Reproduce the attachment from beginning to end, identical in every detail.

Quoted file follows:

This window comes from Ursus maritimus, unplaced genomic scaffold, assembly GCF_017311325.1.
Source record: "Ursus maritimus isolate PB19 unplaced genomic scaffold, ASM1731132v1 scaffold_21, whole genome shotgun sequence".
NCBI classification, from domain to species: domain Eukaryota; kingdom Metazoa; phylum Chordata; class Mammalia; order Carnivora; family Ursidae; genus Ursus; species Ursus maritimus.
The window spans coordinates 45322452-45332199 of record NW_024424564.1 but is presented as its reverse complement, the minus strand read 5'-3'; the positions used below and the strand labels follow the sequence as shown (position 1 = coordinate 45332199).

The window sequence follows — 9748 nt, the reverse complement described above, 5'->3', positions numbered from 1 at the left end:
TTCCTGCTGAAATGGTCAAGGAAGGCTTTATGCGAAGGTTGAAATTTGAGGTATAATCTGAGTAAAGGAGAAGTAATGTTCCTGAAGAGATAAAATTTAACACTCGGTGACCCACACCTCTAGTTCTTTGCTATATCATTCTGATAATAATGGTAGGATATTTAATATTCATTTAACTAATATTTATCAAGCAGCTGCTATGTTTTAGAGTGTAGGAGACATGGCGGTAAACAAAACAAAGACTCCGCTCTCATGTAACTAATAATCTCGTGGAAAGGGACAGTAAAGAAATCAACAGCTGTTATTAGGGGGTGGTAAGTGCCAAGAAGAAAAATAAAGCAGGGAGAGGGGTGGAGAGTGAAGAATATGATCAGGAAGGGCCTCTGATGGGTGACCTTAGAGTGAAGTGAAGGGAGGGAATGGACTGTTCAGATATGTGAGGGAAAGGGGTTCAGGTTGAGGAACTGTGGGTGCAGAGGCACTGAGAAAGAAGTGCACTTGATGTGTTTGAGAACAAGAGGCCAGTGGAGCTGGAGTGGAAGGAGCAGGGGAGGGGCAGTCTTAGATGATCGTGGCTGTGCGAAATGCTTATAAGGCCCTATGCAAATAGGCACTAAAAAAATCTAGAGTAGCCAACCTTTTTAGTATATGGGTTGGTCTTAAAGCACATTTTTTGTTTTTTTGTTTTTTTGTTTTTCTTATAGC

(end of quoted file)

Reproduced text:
This window comes from Ursus maritimus, unplaced genomic scaffold, assembly GCF_017311325.1.
Source record: "Ursus maritimus isolate PB19 unplaced genomic scaffold, ASM1731132v1 scaffold_21, whole genome shotgun sequence".
NCBI classification, from domain to species: domain Eukaryota; kingdom Metazoa; phylum Chordata; class Mammalia; order Carnivora; family Ursidae; genus Ursus; species Ursus maritimus.
The window spans coordinates 45322452-45332199 of record NW_024424564.1 but is presented as its reverse complement, the minus strand read 5'-3'; the positions used below and the strand labels follow the sequence as shown (position 1 = coordinate 45332199).

The window sequence follows — 9748 nt, the reverse complement described above, 5'->3', positions numbered from 1 at the left end:
TTCCTGCTGAAATGGTCAAGGAAGGCTTTATGCGAAGGTTGAAATTTGAGGTATAATCTGAGTAAAGGAGAAGTAATGTTCCTGAAGAGATAAAATTTAACACTCGGTGACCCACACCTCTAGTTCTTTGCTATATCATTCTGATAATAATGGTAGGATATTTAATATTCATTTAACTAATATTTATCAAGCAGCTGCTATGTTTTAGAGTGTAGGAGACATGGCGGTAAACAAAACAAAGACTCCGCTCTCATGTAACTAATAATCTCGTGGAAAGGGACAGTAAAGAAATCAACAGCTGTTATTAGGGGGTGGTAAGTGCCAAGAAGAAAAATAAAGCAGGGAGAGGGGTGGAGAGTGAAGAATATGATCAGGAAGGGCCTCTGATGGGTGACCTTAGAGTGAAGTGAAGGGAGGGAATGGACTGTTCAGATATGTGAGGGAAAGGGGTTCAGGTTGAGGAACTGTGGGTGCAGAGGCACTGAGAAAGAAGTGCACTTGATGTGTTTGAGAACAAGAGGCCAGTGGAGCTGGAGTGGAAGGAGCAGGGGAGGGGCAGTCTTAGATGATCGTGGCTGTGCGAAATGCTTATAAGGCCCTATGCAAATAGGCACTAAAAAAATCTAGAGTAGCCAACCTTTTTAGTATATGGGTTGGTCTTAAAGCACATTTTTTGTTTTTTTGTTTTTTTGTTTTTCTTATAGC